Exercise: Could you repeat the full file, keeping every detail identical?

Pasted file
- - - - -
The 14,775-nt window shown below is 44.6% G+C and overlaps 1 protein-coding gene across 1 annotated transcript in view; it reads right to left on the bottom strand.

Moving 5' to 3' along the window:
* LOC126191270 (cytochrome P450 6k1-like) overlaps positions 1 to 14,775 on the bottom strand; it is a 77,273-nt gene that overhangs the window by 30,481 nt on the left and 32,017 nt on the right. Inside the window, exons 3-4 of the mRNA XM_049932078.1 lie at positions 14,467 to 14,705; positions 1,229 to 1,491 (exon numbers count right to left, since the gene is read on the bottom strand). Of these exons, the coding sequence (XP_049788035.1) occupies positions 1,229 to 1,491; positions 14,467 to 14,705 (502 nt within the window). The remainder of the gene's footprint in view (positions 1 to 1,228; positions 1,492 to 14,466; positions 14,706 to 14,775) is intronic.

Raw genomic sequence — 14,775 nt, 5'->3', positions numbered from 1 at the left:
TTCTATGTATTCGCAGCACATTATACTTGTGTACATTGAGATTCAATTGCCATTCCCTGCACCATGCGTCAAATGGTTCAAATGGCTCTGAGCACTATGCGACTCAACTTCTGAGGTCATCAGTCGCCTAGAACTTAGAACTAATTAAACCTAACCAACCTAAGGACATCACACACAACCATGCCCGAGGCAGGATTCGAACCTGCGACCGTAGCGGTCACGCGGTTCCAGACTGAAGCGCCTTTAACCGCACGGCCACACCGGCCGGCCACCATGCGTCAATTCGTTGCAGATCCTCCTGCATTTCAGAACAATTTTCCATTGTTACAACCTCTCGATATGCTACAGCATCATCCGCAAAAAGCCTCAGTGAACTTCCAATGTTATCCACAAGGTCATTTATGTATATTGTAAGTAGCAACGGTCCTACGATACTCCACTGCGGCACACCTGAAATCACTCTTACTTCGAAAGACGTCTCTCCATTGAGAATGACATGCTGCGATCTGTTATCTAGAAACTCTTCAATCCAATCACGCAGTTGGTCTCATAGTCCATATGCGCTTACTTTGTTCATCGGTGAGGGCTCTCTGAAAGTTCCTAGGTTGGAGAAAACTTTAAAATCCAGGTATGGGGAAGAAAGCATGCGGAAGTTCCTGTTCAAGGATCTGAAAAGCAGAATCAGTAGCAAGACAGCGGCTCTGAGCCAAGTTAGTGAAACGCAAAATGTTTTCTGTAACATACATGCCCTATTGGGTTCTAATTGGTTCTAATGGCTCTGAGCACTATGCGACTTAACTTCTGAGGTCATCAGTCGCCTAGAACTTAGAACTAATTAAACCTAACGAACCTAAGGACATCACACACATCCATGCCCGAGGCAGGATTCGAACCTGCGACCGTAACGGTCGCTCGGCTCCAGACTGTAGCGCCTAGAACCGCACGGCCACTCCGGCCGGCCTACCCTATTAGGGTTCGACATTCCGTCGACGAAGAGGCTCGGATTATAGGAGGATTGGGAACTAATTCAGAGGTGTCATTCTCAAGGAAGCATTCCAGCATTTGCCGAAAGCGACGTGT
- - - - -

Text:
The 14,775-nt window shown below is 44.6% G+C and overlaps 1 protein-coding gene across 1 annotated transcript in view; it reads right to left on the bottom strand.

Moving 5' to 3' along the window:
* LOC126191270 (cytochrome P450 6k1-like) overlaps positions 1 to 14,775 on the bottom strand; it is a 77,273-nt gene that overhangs the window by 30,481 nt on the left and 32,017 nt on the right. Inside the window, exons 3-4 of the mRNA XM_049932078.1 lie at positions 14,467 to 14,705; positions 1,229 to 1,491 (exon numbers count right to left, since the gene is read on the bottom strand). Of these exons, the coding sequence (XP_049788035.1) occupies positions 1,229 to 1,491; positions 14,467 to 14,705 (502 nt within the window). The remainder of the gene's footprint in view (positions 1 to 1,228; positions 1,492 to 14,466; positions 14,706 to 14,775) is intronic.

Raw genomic sequence — 14,775 nt, 5'->3', positions numbered from 1 at the left:
TTCTATGTATTCGCAGCACATTATACTTGTGTACATTGAGATTCAATTGCCATTCCCTGCACCATGCGTCAAATGGTTCAAATGGCTCTGAGCACTATGCGACTCAACTTCTGAGGTCATCAGTCGCCTAGAACTTAGAACTAATTAAACCTAACCAACCTAAGGACATCACACACAACCATGCCCGAGGCAGGATTCGAACCTGCGACCGTAGCGGTCACGCGGTTCCAGACTGAAGCGCCTTTAACCGCACGGCCACACCGGCCGGCCACCATGCGTCAATTCGTTGCAGATCCTCCTGCATTTCAGAACAATTTTCCATTGTTACAACCTCTCGATATGCTACAGCATCATCCGCAAAAAGCCTCAGTGAACTTCCAATGTTATCCACAAGGTCATTTATGTATATTGTAAGTAGCAACGGTCCTACGATACTCCACTGCGGCACACCTGAAATCACTCTTACTTCGAAAGACGTCTCTCCATTGAGAATGACATGCTGCGATCTGTTATCTAGAAACTCTTCAATCCAATCACGCAGTTGGTCTCATAGTCCATATGCGCTTACTTTGTTCATCGGTGAGGGCTCTCTGAAAGTTCCTAGGTTGGAGAAAACTTTAAAATCCAGGTATGGGGAAGAAAGCATGCGGAAGTTCCTGTTCAAGGATCTGAAAAGCAGAATCAGTAGCAAGACAGCGGCTCTGAGCCAAGTTAGTGAAACGCAAAATGTTTTCTGTAACATACATGCCCTATTGGGTTCTAATTGGTTCTAATGGCTCTGAGCACTATGCGACTTAACTTCTGAGGTCATCAGTCGCCTAGAACTTAGAACTAATTAAACCTAACGAACCTAAGGACATCACACACATCCATGCCCGAGGCAGGATTCGAACCTGCGACCGTAACGGTCGCTCGGCTCCAGACTGTAGCGCCTAGAACCGCACGGCCACTCCGGCCGGCCTACCCTATTAGGGTTCGACATTCCGTCGACGAAGAGGCTCGGATTATAGGAGGATTGGGAACTAATTCAGAGGTGTCATTCTCAAGGAAGCATTCCAGCATTTGCCGAAAGCGACGTGT